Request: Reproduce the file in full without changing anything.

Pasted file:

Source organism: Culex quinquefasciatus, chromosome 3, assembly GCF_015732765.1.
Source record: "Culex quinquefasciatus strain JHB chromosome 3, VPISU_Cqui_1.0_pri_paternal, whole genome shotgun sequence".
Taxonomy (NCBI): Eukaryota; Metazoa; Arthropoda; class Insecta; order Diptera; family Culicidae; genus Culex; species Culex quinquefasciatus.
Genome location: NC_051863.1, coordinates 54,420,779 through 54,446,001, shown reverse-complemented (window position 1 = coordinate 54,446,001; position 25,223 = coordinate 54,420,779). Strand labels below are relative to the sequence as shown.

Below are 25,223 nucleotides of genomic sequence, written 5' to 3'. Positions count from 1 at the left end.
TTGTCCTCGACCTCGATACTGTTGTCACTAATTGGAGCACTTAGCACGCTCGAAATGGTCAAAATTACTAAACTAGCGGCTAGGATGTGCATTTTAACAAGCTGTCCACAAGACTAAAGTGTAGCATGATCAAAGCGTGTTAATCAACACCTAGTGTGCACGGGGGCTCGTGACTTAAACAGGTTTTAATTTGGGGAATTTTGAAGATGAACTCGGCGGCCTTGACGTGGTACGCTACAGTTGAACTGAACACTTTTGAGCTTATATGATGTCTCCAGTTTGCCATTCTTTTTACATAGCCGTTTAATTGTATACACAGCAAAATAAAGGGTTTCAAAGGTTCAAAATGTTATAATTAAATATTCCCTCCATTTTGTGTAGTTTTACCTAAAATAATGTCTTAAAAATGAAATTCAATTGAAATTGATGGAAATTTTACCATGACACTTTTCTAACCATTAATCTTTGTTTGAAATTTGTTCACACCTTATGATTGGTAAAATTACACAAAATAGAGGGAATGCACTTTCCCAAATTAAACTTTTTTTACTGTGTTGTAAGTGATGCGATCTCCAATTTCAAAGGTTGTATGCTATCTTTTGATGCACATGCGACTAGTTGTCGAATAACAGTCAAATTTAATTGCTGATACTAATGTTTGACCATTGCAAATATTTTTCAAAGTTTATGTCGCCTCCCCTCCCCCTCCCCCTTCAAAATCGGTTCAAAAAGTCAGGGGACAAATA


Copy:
Source organism: Culex quinquefasciatus, chromosome 3, assembly GCF_015732765.1.
Source record: "Culex quinquefasciatus strain JHB chromosome 3, VPISU_Cqui_1.0_pri_paternal, whole genome shotgun sequence".
Taxonomy (NCBI): Eukaryota; Metazoa; Arthropoda; class Insecta; order Diptera; family Culicidae; genus Culex; species Culex quinquefasciatus.
Genome location: NC_051863.1, coordinates 54,420,779 through 54,446,001, shown reverse-complemented (window position 1 = coordinate 54,446,001; position 25,223 = coordinate 54,420,779). Strand labels below are relative to the sequence as shown.

Below are 25,223 nucleotides of genomic sequence, written 5' to 3'. Positions count from 1 at the left end.
TTGTCCTCGACCTCGATACTGTTGTCACTAATTGGAGCACTTAGCACGCTCGAAATGGTCAAAATTACTAAACTAGCGGCTAGGATGTGCATTTTAACAAGCTGTCCACAAGACTAAAGTGTAGCATGATCAAAGCGTGTTAATCAACACCTAGTGTGCACGGGGGCTCGTGACTTAAACAGGTTTTAATTTGGGGAATTTTGAAGATGAACTCGGCGGCCTTGACGTGGTACGCTACAGTTGAACTGAACACTTTTGAGCTTATATGATGTCTCCAGTTTGCCATTCTTTTTACATAGCCGTTTAATTGTATACACAGCAAAATAAAGGGTTTCAAAGGTTCAAAATGTTATAATTAAATATTCCCTCCATTTTGTGTAGTTTTACCTAAAATAATGTCTTAAAAATGAAATTCAATTGAAATTGATGGAAATTTTACCATGACACTTTTCTAACCATTAATCTTTGTTTGAAATTTGTTCACACCTTATGATTGGTAAAATTACACAAAATAGAGGGAATGCACTTTCCCAAATTAAACTTTTTTTACTGTGTTGTAAGTGATGCGATCTCCAATTTCAAAGGTTGTATGCTATCTTTTGATGCACATGCGACTAGTTGTCGAATAACAGTCAAATTTAATTGCTGATACTAATGTTTGACCATTGCAAATATTTTTCAAAGTTTATGTCGCCTCCCCTCCCCCTCCCCCTTCAAAATCGGTTCAAAAAGTCAGGGGACAAATA